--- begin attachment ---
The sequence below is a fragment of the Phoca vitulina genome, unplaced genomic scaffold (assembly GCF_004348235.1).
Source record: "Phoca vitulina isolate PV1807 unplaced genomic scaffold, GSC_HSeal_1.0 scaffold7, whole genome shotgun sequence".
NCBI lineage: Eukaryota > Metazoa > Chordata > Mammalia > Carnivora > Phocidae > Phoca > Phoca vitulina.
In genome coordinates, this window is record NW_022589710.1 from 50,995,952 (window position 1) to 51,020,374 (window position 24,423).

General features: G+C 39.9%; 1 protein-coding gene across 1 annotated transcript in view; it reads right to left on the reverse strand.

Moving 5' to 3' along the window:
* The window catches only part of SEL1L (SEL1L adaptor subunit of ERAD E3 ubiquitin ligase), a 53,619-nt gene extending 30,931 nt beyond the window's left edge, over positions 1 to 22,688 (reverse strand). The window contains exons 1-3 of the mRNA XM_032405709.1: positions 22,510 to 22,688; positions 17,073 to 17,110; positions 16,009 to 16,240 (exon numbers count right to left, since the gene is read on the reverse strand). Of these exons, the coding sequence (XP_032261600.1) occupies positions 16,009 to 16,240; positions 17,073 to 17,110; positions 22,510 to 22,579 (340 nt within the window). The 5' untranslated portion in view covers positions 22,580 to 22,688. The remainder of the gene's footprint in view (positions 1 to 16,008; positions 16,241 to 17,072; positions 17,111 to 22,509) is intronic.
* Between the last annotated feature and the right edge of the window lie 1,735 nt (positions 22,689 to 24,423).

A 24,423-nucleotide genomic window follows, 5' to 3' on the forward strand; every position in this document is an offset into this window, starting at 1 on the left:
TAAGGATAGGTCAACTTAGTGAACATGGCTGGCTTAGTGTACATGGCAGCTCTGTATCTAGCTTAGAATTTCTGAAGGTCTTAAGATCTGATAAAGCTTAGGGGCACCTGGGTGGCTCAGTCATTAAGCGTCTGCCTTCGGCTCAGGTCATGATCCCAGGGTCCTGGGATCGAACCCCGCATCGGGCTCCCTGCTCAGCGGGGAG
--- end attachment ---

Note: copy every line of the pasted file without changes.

The sequence below is a fragment of the Phoca vitulina genome, unplaced genomic scaffold (assembly GCF_004348235.1).
Source record: "Phoca vitulina isolate PV1807 unplaced genomic scaffold, GSC_HSeal_1.0 scaffold7, whole genome shotgun sequence".
NCBI lineage: Eukaryota > Metazoa > Chordata > Mammalia > Carnivora > Phocidae > Phoca > Phoca vitulina.
In genome coordinates, this window is record NW_022589710.1 from 50,995,952 (window position 1) to 51,020,374 (window position 24,423).

General features: G+C 39.9%; 1 protein-coding gene across 1 annotated transcript in view; it reads right to left on the reverse strand.

Moving 5' to 3' along the window:
* The window catches only part of SEL1L (SEL1L adaptor subunit of ERAD E3 ubiquitin ligase), a 53,619-nt gene extending 30,931 nt beyond the window's left edge, over positions 1 to 22,688 (reverse strand). The window contains exons 1-3 of the mRNA XM_032405709.1: positions 22,510 to 22,688; positions 17,073 to 17,110; positions 16,009 to 16,240 (exon numbers count right to left, since the gene is read on the reverse strand). Of these exons, the coding sequence (XP_032261600.1) occupies positions 16,009 to 16,240; positions 17,073 to 17,110; positions 22,510 to 22,579 (340 nt within the window). The 5' untranslated portion in view covers positions 22,580 to 22,688. The remainder of the gene's footprint in view (positions 1 to 16,008; positions 16,241 to 17,072; positions 17,111 to 22,509) is intronic.
* Between the last annotated feature and the right edge of the window lie 1,735 nt (positions 22,689 to 24,423).

A 24,423-nucleotide genomic window follows, 5' to 3' on the forward strand; every position in this document is an offset into this window, starting at 1 on the left:
TAAGGATAGGTCAACTTAGTGAACATGGCTGGCTTAGTGTACATGGCAGCTCTGTATCTAGCTTAGAATTTCTGAAGGTCTTAAGATCTGATAAAGCTTAGGGGCACCTGGGTGGCTCAGTCATTAAGCGTCTGCCTTCGGCTCAGGTCATGATCCCAGGGTCCTGGGATCGAACCCCGCATCGGGCTCCCTGCTCAGCGGGGAG